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Standby generator trip on overspeed
We have an standby generator installed. It starts and run but after about 30 minutes it stops running.

We have an standby generator installed. It starts and run but after about 30 minutes it stops running. It trips on overspeed. That happens on several occacion. Does some-one know about the possible problem?

Not enough details.
What is the generator type?
What control system?
Is the generator tripping on mechanical overspeed or electronic overspeed?
If electronic, what brand and type is the electronic overspeed relay?

it's looking like the air filter is not ok, check it.

also check the RPM metter to see if it is giving a real revolution per minute.

What's the color of the smoke of the generator??

if it is white check the fuel filters.

if it is black turn it on without the air filter to see how long it last on.

By Bob Peterson on 30 March, 2004 - 5:12 pm

Is it actually overspeeding? or is the trip circuit malfunctioning?

If it really is overspeeding than your regulator is probably not functioning properly. Or you could have an issue with the load varrying too fast.

Not really enough info to give you much help.

By daniel hohm on 4 April, 2004 - 11:14 am

I am an engineer that designs engine control systems for generators, so this is right up my alley. Two possible issues come to mind with this problem.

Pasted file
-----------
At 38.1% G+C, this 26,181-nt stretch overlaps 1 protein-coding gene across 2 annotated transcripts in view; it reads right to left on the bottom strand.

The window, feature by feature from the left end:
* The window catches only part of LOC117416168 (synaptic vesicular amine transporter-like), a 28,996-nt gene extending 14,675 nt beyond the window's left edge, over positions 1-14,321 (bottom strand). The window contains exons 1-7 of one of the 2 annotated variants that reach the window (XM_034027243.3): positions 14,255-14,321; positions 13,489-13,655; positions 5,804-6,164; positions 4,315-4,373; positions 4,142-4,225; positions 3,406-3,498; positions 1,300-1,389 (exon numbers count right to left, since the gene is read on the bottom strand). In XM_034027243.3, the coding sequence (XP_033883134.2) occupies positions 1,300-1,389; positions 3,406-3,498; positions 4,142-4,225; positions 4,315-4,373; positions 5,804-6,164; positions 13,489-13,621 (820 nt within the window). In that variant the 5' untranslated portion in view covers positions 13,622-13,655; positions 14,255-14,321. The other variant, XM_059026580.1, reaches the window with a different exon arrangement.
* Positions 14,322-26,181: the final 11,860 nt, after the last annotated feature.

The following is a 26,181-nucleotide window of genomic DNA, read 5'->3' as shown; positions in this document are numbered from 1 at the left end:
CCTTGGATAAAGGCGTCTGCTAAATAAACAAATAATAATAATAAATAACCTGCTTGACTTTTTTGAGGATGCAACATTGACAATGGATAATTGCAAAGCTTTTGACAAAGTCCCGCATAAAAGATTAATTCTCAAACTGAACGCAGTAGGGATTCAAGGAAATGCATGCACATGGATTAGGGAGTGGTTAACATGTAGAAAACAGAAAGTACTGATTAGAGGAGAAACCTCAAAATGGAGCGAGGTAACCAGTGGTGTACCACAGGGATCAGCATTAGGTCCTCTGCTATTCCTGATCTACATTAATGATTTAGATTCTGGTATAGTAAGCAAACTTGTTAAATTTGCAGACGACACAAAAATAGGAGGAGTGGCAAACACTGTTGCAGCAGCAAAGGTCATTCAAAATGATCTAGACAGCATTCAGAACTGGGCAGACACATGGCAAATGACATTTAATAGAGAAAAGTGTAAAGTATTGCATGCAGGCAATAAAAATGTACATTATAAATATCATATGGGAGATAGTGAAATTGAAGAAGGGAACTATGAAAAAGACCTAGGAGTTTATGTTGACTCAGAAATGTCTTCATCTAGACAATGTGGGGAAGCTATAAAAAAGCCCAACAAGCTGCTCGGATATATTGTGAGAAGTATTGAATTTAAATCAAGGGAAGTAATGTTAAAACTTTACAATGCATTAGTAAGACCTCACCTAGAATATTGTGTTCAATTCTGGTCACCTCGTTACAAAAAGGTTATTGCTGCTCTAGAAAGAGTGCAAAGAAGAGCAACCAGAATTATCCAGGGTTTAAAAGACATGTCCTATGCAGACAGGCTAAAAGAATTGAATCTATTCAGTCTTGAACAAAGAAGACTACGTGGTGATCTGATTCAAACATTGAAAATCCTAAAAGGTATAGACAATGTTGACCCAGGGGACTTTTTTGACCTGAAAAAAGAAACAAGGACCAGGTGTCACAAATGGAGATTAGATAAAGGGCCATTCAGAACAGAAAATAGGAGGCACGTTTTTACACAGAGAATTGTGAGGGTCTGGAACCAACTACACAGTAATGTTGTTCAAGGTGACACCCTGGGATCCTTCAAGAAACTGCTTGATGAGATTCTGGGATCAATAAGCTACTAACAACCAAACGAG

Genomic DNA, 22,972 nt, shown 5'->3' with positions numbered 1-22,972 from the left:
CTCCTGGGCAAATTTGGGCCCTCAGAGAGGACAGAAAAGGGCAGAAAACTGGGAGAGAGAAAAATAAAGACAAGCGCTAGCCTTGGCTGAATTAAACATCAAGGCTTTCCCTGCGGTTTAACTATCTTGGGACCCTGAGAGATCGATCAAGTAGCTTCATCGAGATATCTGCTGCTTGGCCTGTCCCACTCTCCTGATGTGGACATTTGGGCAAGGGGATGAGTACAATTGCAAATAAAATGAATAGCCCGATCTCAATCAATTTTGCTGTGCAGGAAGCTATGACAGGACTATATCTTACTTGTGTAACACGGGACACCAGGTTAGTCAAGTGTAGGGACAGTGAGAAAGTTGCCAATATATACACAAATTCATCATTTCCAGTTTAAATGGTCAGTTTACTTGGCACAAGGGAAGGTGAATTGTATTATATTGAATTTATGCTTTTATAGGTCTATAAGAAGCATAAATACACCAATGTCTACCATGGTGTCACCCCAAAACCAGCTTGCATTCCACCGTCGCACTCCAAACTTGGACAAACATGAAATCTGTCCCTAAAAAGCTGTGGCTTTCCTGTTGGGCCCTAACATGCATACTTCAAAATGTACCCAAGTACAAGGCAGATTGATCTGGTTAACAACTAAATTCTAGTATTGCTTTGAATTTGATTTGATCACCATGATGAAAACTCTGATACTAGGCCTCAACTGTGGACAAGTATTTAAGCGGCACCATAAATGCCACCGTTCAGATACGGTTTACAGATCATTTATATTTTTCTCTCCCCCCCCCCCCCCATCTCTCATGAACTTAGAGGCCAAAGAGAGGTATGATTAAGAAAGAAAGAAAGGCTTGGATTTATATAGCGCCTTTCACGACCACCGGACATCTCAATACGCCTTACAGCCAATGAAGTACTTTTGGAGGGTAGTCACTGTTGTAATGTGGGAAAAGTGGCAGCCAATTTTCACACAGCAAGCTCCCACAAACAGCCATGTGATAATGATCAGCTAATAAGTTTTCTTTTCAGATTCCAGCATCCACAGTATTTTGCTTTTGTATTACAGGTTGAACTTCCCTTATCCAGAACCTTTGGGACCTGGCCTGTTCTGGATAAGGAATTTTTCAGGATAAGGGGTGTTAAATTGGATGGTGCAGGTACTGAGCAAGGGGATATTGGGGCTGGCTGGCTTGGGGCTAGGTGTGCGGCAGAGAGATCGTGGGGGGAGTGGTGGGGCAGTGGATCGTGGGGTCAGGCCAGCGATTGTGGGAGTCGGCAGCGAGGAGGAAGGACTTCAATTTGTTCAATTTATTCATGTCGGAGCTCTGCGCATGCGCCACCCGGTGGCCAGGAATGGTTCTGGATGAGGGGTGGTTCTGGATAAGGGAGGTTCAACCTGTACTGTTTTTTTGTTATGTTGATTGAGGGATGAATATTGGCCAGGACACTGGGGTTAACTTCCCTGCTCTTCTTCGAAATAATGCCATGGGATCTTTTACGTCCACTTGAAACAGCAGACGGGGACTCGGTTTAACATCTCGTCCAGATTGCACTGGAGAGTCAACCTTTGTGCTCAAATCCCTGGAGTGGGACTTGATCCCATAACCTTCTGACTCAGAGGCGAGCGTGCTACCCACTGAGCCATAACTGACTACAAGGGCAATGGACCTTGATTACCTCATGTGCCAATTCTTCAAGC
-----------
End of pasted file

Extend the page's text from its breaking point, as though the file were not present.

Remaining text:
1.) Most genset controllers come with a seperate engine speed controller. The end user usually has the ability to adjust the speed loop controller to optimize the response of the engine under step load conditions and steady state operation. The end user interface points are usually to the Proportional (P) the Integral (I) and the Derivitive (D) terms refered to the PID gains. You may have to open up the control box to get to this controller to adjust these PID gains. If you decide to open up the control box, disconnect the battery form the system to make sure you don't fry anything, or JUST BE CAREFUL. You are probably going to need to increase the Proportional (P) gain and/or the derivitive (D) gain terms to allow the engine speed controller to operate with a tighter response to changes in load. BEFORE YOU CHANGE ANYTHING, NOTE THE FACTORY SETTINGS SO YOU CAN GO BACK TO THIS SPOT IF YOU OVER COMPENSATE THE ENGINE CONTROL LOOP. If you set these gains to high the engine will "hunt" or oscillate during normal operation. If this occurs decrease these gains back towards there original settings until stable speed operation occurs.

2.) If you have a volt meter they usually come with a frequency measurment function. Check to make sure the generator frequency output is set to 60Hz (or 50Hz if you are in Europe). Again there is usually an end user adjustment spot to adjust the engine set point speed. If this is set to high, the controller may shut off after awhile due to the higher than normal operating speed. Again use caution since you will be probing high voltage and high power connections that could be deadly.

You can also contact the vendor you purchased the genset from and see if they can help, but this is usually a long and drawn out process that takes longer than the actually time it takes to fix the problem.

Hope this helps

By Wilton Anderson on 5 March, 2018 - 6:57 pm

My Guardian generac 15kw standby generator just had the same symptoms. I spoke to a generac certified repair guy and they mentioned something about some brushes might be damaged inside of the generator causing it to over speed. Does anyone know about this issue?